Authors: Hilary Malson*, University of California - Los Angeles
Topics: Urban and Regional Planning, Qualitative Methods, Urban Geography
Keywords: Oral history, research methods, urban planning, black geographies, urban geography, urban renewal, erasure, evidence
Session Type: Paper
Start / End Time: 5:00 PM / 6:40 PM
Room: 8229, Park Tower Suites, Marriott, Lobby Level
Presentation File: No File Uploaded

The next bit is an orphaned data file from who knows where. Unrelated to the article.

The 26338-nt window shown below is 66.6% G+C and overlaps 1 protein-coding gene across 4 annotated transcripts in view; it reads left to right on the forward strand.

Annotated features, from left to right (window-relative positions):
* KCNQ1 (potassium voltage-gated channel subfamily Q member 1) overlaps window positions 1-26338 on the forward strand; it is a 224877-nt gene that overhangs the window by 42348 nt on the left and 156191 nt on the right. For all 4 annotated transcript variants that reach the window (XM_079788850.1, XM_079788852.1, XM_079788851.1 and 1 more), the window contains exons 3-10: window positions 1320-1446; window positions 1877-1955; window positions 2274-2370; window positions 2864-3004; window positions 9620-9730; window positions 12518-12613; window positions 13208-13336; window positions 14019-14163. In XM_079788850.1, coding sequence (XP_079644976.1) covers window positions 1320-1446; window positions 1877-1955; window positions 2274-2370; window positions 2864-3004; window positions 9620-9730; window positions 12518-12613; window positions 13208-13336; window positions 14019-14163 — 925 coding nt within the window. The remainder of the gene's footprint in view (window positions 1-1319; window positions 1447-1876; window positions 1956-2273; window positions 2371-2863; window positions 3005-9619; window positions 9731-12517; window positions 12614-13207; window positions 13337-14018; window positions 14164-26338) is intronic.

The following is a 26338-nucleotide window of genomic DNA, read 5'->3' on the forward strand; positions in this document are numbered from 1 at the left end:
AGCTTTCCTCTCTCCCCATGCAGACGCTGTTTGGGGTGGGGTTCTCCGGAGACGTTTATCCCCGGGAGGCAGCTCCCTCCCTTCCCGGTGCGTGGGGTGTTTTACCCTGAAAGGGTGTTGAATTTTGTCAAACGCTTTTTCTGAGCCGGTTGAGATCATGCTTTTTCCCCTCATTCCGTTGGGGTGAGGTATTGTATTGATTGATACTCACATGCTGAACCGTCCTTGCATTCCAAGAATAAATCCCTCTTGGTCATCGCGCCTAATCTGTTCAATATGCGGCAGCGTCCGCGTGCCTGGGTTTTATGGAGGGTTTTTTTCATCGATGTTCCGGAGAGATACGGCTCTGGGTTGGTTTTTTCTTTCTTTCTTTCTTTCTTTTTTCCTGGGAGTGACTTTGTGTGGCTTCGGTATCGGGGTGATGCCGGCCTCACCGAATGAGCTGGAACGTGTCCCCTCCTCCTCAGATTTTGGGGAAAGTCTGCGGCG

How do we measure the impact of urban renewal? In this paper, I argue that oral histories must be considered as a primary means of evaluating the scope and impact of urban renewal. This arises for several reasons. First and foremost, reading the black absented spatial presence created through state erasure necessitates turning to the counter-documentation of the rebel archive (McKittrick 2006, Lytle Hernandez 2017). The photographs, community newspapers, and fragments of ephemera preserved in activist’s attics and church basements document the histories of communities in transition, yet many silences in those records prevail. Human memory – particularly of people referenced in the rebel archive – can fill in those archival gaps (Gilliland and Halilovich 2017). Additionally, experiences of displacement and dispossession often inform how descendent generations are connected to place, and oral histories uniquely offer a means of incorporating their perspectives into the scope of urban renewal (Roberts 2018). While I think from Southwest, Washington, D.C. as my primary case study of urban renewal, and draw from original research conducted for the Smithsonian Institution in 2016 and 2017, I make reference to secondary cases beyond D.C. to more critically examine this site (Mukhija 2010). Doing so illuminates the specificities of this geography, such as the distinctions of race and space at the border of the North and South; perhaps more importantly, it calls attention to the multiple scales of urban renewal by highlighting how federal policy was adapted at the local levels to meet distinct powerful interests.